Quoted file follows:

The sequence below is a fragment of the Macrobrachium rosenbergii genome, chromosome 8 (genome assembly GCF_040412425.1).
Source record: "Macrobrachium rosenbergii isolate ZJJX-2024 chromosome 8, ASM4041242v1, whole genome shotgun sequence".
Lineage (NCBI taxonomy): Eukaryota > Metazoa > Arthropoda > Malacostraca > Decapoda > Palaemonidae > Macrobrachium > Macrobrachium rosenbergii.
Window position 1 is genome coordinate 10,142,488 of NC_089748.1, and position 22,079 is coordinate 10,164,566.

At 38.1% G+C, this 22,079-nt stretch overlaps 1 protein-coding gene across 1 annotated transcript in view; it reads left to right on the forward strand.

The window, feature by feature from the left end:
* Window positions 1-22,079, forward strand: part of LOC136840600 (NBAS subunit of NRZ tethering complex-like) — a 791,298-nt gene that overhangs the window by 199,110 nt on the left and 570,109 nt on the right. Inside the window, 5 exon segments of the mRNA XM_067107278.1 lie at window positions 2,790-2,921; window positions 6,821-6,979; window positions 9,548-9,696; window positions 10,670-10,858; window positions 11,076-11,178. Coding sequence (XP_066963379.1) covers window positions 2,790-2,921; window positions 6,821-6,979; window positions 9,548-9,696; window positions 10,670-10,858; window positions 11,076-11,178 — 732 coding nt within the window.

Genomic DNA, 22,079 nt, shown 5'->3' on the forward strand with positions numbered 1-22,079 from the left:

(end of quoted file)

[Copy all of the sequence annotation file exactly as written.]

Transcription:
The sequence below is a fragment of the Macrobrachium rosenbergii genome, chromosome 8 (genome assembly GCF_040412425.1).
Source record: "Macrobrachium rosenbergii isolate ZJJX-2024 chromosome 8, ASM4041242v1, whole genome shotgun sequence".
Lineage (NCBI taxonomy): Eukaryota > Metazoa > Arthropoda > Malacostraca > Decapoda > Palaemonidae > Macrobrachium > Macrobrachium rosenbergii.
Window position 1 is genome coordinate 10,142,488 of NC_089748.1, and position 22,079 is coordinate 10,164,566.

At 38.1% G+C, this 22,079-nt stretch overlaps 1 protein-coding gene across 1 annotated transcript in view; it reads left to right on the forward strand.

The window, feature by feature from the left end:
* Window positions 1-22,079, forward strand: part of LOC136840600 (NBAS subunit of NRZ tethering complex-like) — a 791,298-nt gene that overhangs the window by 199,110 nt on the left and 570,109 nt on the right. Inside the window, 5 exon segments of the mRNA XM_067107278.1 lie at window positions 2,790-2,921; window positions 6,821-6,979; window positions 9,548-9,696; window positions 10,670-10,858; window positions 11,076-11,178. Coding sequence (XP_066963379.1) covers window positions 2,790-2,921; window positions 6,821-6,979; window positions 9,548-9,696; window positions 10,670-10,858; window positions 11,076-11,178 — 732 coding nt within the window.

Genomic DNA, 22,079 nt, shown 5'->3' on the forward strand with positions numbered 1-22,079 from the left: